Background and Context:
Only 9% of colorectal cancers (CRCs) in the United Kingdom (UK) are diagnosed early1 with 15% more patients being diagnosed at a later stage of the disease compared with most other European countries2. The National Health Service Bowel Cancer Screening Programme (BSCP) is provided free of charge to all men and women aged 60–74 years inclusive in the UK. However screening linked health inequality has been found with lower uptake in socioeconomically deprived populations3,4,5. However, men and women place a high value on the endorsement of bowel cancer screening by their health care practitioner6,7.
To develop a new CRC awareness programme targeted at less affluent members of the community in South London, to increase uptake of FOB testing.
A team of six junior doctors delivered education sessions, targeting less affluent individuals aged 50–74 years over a three month period in South London.
The interactive education sessions held within ethnic minority communities covered information regarding CRC and the importance of screening with a demonstration and thorough explanation of the FOB test.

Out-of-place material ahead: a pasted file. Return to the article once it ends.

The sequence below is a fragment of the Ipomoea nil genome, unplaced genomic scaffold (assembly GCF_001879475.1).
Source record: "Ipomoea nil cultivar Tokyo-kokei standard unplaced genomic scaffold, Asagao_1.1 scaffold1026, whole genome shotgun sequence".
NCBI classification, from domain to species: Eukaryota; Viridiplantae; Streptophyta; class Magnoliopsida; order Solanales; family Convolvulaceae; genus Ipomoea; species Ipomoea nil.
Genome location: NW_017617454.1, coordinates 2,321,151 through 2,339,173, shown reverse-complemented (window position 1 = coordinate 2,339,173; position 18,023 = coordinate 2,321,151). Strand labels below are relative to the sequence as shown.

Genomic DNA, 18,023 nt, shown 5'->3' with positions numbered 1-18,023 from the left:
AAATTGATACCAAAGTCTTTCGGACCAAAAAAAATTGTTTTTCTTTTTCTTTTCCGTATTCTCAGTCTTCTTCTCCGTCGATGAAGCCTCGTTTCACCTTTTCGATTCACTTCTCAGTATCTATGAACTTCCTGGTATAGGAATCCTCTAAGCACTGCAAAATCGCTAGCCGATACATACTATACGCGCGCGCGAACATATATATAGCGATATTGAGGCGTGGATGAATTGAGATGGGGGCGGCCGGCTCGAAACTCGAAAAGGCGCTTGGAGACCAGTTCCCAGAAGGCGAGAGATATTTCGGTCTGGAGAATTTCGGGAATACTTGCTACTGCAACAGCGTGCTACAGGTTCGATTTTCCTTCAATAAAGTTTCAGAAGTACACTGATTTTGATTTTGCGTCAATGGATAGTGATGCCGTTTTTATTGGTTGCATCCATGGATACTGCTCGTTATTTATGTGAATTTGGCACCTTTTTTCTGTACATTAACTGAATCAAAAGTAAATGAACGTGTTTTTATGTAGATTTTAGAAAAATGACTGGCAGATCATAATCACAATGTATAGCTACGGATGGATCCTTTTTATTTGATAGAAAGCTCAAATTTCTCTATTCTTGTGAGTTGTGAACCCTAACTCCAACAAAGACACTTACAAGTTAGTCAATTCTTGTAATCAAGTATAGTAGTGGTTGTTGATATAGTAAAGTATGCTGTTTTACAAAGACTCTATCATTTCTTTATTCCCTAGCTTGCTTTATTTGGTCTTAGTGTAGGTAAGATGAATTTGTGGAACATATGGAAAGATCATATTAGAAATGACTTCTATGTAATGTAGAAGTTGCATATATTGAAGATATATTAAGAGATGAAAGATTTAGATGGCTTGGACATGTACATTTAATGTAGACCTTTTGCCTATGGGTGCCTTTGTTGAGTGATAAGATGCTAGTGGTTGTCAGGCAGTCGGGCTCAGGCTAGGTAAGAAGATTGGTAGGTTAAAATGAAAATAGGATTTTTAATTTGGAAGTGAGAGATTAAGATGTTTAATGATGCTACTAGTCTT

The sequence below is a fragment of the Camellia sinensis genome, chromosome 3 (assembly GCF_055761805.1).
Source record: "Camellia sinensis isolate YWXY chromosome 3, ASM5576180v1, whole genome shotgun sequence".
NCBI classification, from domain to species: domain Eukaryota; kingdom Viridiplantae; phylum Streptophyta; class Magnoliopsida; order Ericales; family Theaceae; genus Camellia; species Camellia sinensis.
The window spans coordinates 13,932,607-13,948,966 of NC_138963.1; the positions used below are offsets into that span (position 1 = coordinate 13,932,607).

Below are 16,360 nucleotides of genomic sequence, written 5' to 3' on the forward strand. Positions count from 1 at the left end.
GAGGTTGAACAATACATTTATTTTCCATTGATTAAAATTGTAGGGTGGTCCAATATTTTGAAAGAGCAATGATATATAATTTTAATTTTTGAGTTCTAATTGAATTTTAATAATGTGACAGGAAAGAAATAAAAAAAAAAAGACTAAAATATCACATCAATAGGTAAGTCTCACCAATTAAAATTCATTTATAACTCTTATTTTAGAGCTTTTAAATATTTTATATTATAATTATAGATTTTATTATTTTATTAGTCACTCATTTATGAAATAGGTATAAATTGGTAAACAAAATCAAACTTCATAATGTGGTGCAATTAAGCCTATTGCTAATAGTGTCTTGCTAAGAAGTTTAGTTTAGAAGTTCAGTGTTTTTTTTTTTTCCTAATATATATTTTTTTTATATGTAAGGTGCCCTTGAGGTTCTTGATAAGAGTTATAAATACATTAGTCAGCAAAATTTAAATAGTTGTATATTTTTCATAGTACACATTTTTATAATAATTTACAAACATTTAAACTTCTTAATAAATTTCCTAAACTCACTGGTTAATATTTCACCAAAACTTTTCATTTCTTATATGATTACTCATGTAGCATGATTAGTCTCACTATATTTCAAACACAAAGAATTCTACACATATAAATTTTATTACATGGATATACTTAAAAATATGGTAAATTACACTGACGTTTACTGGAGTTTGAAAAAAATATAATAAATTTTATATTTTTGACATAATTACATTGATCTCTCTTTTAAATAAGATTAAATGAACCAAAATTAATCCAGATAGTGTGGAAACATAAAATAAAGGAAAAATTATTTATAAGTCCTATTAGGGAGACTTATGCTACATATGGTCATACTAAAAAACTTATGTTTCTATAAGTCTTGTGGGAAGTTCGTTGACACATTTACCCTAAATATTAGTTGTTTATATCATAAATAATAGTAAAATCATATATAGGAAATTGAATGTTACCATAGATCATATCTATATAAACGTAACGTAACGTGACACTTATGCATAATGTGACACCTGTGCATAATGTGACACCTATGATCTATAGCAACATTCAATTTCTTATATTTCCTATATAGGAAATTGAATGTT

Questionnaires pre and post sessions were used to assess understanding of CRC, BCSP and willingness to participate in screening.
Outcomes/What was learned:
These sessions showed marked improvement in knowledge of CRC and self-reported intent to participate in BCSP among our participants
· Understanding of CRC: 19% pre-session to 95% post-session
· Willingness to participate in bowel screening: 39% pre- session to 95% post session
· 100% people showed willingness to discuss their concerns about bowel cancer with their GP
· Despite the improvement in understanding of bowel cancer, only 23-42% expressed willingness to change lifestyle factors
These results suggest that educational sessions targeted at socially deprived populations may increase screening rates but will require long term follow-up to assess coherence with post-session questionnaire responses.